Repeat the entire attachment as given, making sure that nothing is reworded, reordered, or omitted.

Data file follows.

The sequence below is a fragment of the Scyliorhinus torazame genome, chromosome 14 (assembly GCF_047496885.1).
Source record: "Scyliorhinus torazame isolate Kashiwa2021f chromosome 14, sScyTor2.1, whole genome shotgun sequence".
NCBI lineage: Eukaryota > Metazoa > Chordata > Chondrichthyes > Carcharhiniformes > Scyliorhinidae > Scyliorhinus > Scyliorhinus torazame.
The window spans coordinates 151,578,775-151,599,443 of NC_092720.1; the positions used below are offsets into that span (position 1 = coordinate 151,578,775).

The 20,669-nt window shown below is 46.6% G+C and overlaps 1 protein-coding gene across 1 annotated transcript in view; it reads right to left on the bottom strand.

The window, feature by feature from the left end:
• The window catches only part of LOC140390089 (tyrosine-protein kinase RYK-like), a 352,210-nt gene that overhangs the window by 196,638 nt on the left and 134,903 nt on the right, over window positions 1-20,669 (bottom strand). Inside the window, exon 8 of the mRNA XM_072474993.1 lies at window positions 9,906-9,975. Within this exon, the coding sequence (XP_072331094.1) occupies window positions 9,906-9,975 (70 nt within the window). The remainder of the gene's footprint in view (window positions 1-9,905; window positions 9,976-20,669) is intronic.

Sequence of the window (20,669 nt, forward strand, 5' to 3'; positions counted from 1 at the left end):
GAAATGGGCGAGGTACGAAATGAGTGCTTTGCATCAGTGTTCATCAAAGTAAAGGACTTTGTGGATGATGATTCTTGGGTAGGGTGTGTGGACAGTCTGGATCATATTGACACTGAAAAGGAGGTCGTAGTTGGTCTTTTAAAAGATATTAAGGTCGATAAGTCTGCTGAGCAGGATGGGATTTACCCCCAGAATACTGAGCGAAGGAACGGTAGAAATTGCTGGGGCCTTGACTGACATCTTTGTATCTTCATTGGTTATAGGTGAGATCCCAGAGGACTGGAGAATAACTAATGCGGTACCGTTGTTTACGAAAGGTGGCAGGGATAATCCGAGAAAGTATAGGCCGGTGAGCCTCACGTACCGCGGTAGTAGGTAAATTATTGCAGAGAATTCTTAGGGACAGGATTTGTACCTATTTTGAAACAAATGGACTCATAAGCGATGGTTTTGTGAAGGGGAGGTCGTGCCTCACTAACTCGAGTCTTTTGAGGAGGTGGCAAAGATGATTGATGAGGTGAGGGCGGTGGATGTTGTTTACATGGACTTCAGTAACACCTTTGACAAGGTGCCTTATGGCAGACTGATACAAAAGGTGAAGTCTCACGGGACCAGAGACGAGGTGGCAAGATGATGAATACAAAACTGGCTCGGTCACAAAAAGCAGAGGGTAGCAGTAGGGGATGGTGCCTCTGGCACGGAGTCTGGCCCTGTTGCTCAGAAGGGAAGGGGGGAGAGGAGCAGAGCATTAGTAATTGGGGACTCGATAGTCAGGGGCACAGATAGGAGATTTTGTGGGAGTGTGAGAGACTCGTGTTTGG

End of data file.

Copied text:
The sequence below is a fragment of the Scyliorhinus torazame genome, chromosome 14 (assembly GCF_047496885.1).
Source record: "Scyliorhinus torazame isolate Kashiwa2021f chromosome 14, sScyTor2.1, whole genome shotgun sequence".
NCBI lineage: Eukaryota > Metazoa > Chordata > Chondrichthyes > Carcharhiniformes > Scyliorhinidae > Scyliorhinus > Scyliorhinus torazame.
The window spans coordinates 151,578,775-151,599,443 of NC_092720.1; the positions used below are offsets into that span (position 1 = coordinate 151,578,775).

The 20,669-nt window shown below is 46.6% G+C and overlaps 1 protein-coding gene across 1 annotated transcript in view; it reads right to left on the bottom strand.

The window, feature by feature from the left end:
• The window catches only part of LOC140390089 (tyrosine-protein kinase RYK-like), a 352,210-nt gene that overhangs the window by 196,638 nt on the left and 134,903 nt on the right, over window positions 1-20,669 (bottom strand). Inside the window, exon 8 of the mRNA XM_072474993.1 lies at window positions 9,906-9,975. Within this exon, the coding sequence (XP_072331094.1) occupies window positions 9,906-9,975 (70 nt within the window). The remainder of the gene's footprint in view (window positions 1-9,905; window positions 9,976-20,669) is intronic.

Sequence of the window (20,669 nt, forward strand, 5' to 3'; positions counted from 1 at the left end):
GAAATGGGCGAGGTACGAAATGAGTGCTTTGCATCAGTGTTCATCAAAGTAAAGGACTTTGTGGATGATGATTCTTGGGTAGGGTGTGTGGACAGTCTGGATCATATTGACACTGAAAAGGAGGTCGTAGTTGGTCTTTTAAAAGATATTAAGGTCGATAAGTCTGCTGAGCAGGATGGGATTTACCCCCAGAATACTGAGCGAAGGAACGGTAGAAATTGCTGGGGCCTTGACTGACATCTTTGTATCTTCATTGGTTATAGGTGAGATCCCAGAGGACTGGAGAATAACTAATGCGGTACCGTTGTTTACGAAAGGTGGCAGGGATAATCCGAGAAAGTATAGGCCGGTGAGCCTCACGTACCGCGGTAGTAGGTAAATTATTGCAGAGAATTCTTAGGGACAGGATTTGTACCTATTTTGAAACAAATGGACTCATAAGCGATGGTTTTGTGAAGGGGAGGTCGTGCCTCACTAACTCGAGTCTTTTGAGGAGGTGGCAAAGATGATTGATGAGGTGAGGGCGGTGGATGTTGTTTACATGGACTTCAGTAACACCTTTGACAAGGTGCCTTATGGCAGACTGATACAAAAGGTGAAGTCTCACGGGACCAGAGACGAGGTGGCAAGATGATGAATACAAAACTGGCTCGGTCACAAAAAGCAGAGGGTAGCAGTAGGGGATGGTGCCTCTGGCACGGAGTCTGGCCCTGTTGCTCAGAAGGGAAGGGGGGAGAGGAGCAGAGCATTAGTAATTGGGGACTCGATAGTCAGGGGCACAGATAGGAGATTTTGTGGGAGTGTGAGAGACTCGTGTTTGG